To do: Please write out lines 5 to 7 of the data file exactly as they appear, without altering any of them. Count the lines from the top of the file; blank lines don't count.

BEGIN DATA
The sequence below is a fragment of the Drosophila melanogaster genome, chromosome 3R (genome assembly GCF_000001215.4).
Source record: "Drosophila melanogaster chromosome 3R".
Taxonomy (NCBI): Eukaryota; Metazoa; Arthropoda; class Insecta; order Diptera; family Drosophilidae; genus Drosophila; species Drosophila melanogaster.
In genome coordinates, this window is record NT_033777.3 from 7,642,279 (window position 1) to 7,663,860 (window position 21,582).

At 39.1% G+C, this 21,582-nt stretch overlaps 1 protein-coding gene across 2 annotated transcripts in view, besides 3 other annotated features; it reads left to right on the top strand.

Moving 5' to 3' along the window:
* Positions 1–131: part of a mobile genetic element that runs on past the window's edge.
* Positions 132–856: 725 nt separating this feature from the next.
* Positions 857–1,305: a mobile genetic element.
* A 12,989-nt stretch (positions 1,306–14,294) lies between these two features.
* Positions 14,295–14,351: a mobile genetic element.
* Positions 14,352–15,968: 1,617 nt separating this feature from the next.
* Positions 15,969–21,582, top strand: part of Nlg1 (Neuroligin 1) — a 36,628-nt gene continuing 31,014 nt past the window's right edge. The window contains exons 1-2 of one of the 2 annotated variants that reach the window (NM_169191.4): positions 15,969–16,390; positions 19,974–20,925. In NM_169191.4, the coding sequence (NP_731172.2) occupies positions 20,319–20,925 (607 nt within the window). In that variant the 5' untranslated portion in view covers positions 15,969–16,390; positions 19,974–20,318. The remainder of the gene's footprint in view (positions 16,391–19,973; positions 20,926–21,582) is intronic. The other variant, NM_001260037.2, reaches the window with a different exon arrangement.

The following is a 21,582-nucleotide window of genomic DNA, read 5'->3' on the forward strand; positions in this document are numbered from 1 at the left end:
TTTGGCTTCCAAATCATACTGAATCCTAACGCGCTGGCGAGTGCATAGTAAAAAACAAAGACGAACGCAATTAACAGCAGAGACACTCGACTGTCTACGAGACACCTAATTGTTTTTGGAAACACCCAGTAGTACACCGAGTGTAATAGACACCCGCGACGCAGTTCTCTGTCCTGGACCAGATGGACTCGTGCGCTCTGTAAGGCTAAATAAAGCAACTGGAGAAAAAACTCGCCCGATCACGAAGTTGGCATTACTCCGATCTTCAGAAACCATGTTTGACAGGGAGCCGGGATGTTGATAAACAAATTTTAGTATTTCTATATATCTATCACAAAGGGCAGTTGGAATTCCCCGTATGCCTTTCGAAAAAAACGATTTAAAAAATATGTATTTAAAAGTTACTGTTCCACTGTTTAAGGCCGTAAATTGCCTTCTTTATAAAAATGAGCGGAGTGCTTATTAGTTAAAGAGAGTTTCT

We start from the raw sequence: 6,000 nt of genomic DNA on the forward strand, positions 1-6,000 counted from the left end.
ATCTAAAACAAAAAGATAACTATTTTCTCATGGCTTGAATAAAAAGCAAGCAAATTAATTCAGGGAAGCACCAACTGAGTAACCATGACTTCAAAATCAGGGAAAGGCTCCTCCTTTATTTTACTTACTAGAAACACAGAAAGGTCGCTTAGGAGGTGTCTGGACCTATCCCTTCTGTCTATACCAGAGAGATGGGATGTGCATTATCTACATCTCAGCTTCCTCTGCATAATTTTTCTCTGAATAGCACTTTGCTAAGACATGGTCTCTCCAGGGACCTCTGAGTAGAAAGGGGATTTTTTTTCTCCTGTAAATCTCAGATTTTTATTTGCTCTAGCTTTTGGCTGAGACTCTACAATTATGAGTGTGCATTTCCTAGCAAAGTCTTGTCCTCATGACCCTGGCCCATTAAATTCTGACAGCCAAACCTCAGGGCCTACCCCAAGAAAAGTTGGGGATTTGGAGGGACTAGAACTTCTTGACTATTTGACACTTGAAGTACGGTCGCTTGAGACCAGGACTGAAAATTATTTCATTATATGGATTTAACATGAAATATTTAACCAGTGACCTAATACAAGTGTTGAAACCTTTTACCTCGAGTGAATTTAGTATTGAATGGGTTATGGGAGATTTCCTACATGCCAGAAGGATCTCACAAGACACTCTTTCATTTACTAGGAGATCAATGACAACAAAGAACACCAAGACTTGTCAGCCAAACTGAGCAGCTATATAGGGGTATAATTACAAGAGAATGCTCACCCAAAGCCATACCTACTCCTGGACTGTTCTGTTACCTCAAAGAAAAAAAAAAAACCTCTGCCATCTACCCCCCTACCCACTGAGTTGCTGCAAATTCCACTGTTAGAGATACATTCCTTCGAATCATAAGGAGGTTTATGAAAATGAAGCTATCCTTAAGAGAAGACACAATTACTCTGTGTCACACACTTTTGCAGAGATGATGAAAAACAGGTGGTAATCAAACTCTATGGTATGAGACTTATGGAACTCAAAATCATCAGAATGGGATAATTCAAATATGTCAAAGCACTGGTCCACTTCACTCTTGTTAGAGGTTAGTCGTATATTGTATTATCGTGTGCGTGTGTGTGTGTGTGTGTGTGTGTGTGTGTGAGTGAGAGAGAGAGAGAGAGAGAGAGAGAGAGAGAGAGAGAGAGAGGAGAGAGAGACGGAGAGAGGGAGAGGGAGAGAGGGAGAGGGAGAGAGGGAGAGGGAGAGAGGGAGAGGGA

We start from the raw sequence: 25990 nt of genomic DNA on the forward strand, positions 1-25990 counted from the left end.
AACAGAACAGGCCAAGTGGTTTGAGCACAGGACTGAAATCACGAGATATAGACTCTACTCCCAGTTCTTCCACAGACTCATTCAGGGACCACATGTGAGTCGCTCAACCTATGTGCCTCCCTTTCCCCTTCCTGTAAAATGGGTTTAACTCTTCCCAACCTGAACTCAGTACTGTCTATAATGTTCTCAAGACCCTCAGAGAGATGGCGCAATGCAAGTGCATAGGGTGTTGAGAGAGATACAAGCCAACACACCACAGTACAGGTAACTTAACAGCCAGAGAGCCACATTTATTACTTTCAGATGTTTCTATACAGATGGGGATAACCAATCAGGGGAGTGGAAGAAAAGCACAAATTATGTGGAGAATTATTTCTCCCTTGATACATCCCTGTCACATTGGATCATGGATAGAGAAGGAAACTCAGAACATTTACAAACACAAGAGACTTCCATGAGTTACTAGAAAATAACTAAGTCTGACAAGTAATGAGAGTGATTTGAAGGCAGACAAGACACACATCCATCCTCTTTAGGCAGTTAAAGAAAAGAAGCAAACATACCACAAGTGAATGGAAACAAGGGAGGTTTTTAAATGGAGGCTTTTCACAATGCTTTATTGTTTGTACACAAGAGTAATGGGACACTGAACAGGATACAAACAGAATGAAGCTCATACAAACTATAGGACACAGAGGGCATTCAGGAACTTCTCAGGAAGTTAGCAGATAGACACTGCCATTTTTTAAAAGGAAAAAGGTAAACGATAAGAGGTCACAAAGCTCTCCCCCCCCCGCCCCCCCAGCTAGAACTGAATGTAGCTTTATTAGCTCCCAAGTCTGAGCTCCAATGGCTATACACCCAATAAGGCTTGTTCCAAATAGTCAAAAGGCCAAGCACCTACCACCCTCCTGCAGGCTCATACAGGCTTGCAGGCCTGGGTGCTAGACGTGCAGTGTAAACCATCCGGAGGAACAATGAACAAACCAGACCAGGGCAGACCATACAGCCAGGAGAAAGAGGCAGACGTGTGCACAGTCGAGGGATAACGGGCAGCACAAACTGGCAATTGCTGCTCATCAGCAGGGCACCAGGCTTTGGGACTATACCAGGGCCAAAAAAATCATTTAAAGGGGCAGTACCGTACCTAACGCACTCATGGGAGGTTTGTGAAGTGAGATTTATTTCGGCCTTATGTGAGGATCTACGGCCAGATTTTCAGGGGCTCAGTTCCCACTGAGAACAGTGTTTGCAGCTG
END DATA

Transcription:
At 39.1% G+C, this 21,582-nt stretch overlaps 1 protein-coding gene across 2 annotated transcripts in view, besides 3 other annotated features; it reads left to right on the top strand.

Moving 5' to 3' along the window:
* Positions 1–131: part of a mobile genetic element that runs on past the window's edge.